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Sustainability Presentation: The California Market Analyzer: Modeling policy implications for an emerging Carbon Emissions Trading System
Friday, January 16, 2009 - 3:15pm to Friday, January 16, 2009 - 4:30pm

Date and time: Friday, January 16, 2009 3:15 PM
Room: TBA
Speaker: Tom Fielden, Portland State University

A Maseeh Mathematics & Statistics Colloquium Series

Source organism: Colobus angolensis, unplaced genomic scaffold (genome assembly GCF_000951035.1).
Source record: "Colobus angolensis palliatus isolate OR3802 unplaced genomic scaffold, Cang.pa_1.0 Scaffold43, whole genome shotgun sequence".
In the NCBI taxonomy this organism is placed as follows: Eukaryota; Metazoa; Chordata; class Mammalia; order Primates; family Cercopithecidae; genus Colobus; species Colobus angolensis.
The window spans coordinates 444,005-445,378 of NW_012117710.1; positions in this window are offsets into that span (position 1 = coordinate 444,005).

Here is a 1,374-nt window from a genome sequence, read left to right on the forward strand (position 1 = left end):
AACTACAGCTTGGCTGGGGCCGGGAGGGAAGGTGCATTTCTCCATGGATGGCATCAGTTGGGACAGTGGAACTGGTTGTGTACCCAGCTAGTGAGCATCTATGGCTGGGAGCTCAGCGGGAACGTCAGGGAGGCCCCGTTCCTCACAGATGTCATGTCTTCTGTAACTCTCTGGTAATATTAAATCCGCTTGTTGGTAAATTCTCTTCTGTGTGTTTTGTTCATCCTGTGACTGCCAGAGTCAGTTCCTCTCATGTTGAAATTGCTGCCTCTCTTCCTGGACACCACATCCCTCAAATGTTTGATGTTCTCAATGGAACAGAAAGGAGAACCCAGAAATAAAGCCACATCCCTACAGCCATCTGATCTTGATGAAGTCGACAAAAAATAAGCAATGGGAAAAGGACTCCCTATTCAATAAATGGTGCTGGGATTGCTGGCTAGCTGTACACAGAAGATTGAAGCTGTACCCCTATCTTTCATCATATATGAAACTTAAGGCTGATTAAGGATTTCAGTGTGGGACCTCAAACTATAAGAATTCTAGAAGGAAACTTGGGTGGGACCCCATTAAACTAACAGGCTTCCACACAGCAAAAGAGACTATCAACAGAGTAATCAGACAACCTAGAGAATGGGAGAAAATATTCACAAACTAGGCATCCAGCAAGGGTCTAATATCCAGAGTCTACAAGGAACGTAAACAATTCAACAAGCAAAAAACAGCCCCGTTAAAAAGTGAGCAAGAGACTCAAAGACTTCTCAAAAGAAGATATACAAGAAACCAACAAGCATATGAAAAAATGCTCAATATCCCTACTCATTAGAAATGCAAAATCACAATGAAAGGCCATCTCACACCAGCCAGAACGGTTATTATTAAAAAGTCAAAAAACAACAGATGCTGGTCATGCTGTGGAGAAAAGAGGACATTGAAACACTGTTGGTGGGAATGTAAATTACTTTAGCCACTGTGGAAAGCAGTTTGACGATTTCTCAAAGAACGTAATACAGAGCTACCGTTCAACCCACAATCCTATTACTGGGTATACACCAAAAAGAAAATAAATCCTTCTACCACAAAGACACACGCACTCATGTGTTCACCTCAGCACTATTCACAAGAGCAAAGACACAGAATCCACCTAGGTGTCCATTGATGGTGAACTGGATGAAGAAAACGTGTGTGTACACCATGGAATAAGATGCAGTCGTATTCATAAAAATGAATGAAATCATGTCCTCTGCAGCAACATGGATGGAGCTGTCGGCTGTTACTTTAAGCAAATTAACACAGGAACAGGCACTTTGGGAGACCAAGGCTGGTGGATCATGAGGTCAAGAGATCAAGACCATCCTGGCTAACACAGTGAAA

Abstract: Since the passage of California Assembly Bill 32, California has set a goal of reducing it's Greenhouse Gas emissions to 1990 level by the year 2020. The California Air Resources Board (CARB) is tasked with designing a regulatory system to reach this goal. Many companies across a range of industries will be subject to the new regulations. A "Carbon Market" is expected whereby companies in a better position to reduce their emissions can sell to other regulated entities reductions achieved below their regulated levels as "allowances" in a managed financial market. The California Market Analyzer (CAMA) is the first generation answer to the question "Among the policies that achieves the overall goal, which one is least costly to California?" There are many policy components on the table and there is a significant amount of publicly available data on the costs and availability of emissions reduction opportunities. As part of my Ph.D. work at Portland State, I worked with EcoSecurities to produce CAMA at the request of PG&E of California for use by CARB to support their policy decisions. I am also a member of the PSU team that is constructing the second generation of CAMA. As a first generation tool, CAMA assumes perfect information and uses the World War II era mathematical tool, Linear Programming, to combine policy options, costs and availability and report the least cost portfolio. Linear Programming is a well understood mathematical tool that produces, sometimes, non-intuitive results. Policy makers and well as regulators and participants benefit from the insight such a seemingly simple tool provides. In this talk I will demonstrate the California Market Analyzer tool itself and discuss Portland State's team plan for a second generation tool, incorporating contemporary mathematical techniques such as Convex Optimization, Non-parametric Statistics, and Game Theoretic modeling to address risk management and decision support.